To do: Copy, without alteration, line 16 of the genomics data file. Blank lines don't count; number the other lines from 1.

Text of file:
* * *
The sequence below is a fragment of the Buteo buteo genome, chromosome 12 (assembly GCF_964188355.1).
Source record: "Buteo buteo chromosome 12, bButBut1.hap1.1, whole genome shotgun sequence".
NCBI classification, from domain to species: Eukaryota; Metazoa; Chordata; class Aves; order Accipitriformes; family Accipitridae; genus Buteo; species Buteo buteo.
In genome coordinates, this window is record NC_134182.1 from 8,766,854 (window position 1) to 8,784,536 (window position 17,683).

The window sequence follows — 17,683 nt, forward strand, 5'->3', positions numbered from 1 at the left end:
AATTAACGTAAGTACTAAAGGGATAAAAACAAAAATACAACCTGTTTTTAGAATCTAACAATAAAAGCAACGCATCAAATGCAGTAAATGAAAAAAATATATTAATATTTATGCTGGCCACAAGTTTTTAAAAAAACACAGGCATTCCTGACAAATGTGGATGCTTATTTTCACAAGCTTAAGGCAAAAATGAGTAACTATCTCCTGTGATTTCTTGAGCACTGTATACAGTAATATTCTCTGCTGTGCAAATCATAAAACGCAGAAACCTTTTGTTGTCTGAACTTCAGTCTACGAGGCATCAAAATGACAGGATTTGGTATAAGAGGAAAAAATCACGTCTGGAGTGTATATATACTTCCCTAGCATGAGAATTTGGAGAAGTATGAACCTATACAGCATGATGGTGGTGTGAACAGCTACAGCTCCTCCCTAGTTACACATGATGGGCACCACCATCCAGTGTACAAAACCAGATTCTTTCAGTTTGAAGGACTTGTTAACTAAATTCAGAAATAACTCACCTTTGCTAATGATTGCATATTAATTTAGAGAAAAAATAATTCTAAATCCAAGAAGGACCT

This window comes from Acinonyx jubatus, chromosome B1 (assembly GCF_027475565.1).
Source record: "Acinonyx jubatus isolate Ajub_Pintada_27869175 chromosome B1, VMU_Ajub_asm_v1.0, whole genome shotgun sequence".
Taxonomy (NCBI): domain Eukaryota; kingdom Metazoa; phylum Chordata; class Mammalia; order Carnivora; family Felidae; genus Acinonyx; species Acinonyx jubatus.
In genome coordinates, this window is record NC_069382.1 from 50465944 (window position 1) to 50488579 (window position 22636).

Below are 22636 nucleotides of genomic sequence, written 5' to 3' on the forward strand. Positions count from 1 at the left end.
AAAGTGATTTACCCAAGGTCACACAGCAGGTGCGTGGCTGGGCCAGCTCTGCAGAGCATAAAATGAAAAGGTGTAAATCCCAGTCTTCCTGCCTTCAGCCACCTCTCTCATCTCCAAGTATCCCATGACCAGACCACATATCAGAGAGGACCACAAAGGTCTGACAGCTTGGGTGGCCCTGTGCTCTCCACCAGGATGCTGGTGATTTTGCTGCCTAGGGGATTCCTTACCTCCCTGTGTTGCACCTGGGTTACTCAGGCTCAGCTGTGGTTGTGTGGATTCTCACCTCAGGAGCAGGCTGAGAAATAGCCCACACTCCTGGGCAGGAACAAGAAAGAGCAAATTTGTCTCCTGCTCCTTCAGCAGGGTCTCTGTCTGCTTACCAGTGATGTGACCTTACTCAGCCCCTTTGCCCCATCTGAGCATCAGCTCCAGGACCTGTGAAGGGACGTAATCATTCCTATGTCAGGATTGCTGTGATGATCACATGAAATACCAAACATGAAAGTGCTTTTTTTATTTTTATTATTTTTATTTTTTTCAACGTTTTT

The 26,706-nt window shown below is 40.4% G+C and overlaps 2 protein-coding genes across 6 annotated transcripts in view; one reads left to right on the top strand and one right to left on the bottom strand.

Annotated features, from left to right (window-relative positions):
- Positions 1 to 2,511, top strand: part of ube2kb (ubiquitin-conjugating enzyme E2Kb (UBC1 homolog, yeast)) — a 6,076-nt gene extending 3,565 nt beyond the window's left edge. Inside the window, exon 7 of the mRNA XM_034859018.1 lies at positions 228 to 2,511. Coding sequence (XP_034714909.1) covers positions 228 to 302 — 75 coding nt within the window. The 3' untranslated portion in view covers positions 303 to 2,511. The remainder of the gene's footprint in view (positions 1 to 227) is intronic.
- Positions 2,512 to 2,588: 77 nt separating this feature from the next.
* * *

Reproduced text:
- Positions 2,512 to 2,588: 77 nt separating this feature from the next.